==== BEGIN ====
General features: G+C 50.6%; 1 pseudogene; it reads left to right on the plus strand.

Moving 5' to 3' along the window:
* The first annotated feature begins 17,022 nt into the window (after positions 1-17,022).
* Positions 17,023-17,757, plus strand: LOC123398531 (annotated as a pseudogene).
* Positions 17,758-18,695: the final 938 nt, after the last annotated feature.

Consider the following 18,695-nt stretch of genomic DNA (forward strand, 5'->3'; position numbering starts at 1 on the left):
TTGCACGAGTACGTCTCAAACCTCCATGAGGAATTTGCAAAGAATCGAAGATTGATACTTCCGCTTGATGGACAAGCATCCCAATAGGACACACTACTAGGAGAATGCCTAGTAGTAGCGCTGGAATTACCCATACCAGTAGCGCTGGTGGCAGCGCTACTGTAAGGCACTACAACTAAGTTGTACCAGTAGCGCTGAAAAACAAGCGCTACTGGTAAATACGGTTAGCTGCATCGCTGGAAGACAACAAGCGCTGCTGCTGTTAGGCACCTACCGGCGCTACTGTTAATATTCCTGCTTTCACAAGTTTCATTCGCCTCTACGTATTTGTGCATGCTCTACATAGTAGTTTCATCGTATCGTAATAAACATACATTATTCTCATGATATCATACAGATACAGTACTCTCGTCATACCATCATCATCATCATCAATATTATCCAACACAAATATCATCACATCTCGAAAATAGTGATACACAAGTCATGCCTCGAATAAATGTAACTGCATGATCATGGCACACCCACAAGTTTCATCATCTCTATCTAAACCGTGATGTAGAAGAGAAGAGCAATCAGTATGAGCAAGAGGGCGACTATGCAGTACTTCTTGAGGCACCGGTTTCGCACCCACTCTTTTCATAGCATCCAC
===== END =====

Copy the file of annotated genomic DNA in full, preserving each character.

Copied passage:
General features: G+C 50.6%; 1 pseudogene; it reads left to right on the plus strand.

Moving 5' to 3' along the window:
* The first annotated feature begins 17,022 nt into the window (after positions 1-17,022).
* Positions 17,023-17,757, plus strand: LOC123398531 (annotated as a pseudogene).
* Positions 17,758-18,695: the final 938 nt, after the last annotated feature.

Consider the following 18,695-nt stretch of genomic DNA (forward strand, 5'->3'; position numbering starts at 1 on the left):
TTGCACGAGTACGTCTCAAACCTCCATGAGGAATTTGCAAAGAATCGAAGATTGATACTTCCGCTTGATGGACAAGCATCCCAATAGGACACACTACTAGGAGAATGCCTAGTAGTAGCGCTGGAATTACCCATACCAGTAGCGCTGGTGGCAGCGCTACTGTAAGGCACTACAACTAAGTTGTACCAGTAGCGCTGAAAAACAAGCGCTACTGGTAAATACGGTTAGCTGCATCGCTGGAAGACAACAAGCGCTGCTGCTGTTAGGCACCTACCGGCGCTACTGTTAATATTCCTGCTTTCACAAGTTTCATTCGCCTCTACGTATTTGTGCATGCTCTACATAGTAGTTTCATCGTATCGTAATAAACATACATTATTCTCATGATATCATACAGATACAGTACTCTCGTCATACCATCATCATCATCATCAATATTATCCAACACAAATATCATCACATCTCGAAAATAGTGATACACAAGTCATGCCTCGAATAAATGTAACTGCATGATCATGGCACACCCACAAGTTTCATCATCTCTATCTAAACCGTGATGTAGAAGAGAAGAGCAATCAGTATGAGCAAGAGGGCGACTATGCAGTACTTCTTGAGGCACCGGTTTCGCACCCACTCTTTTCATAGCATCCAC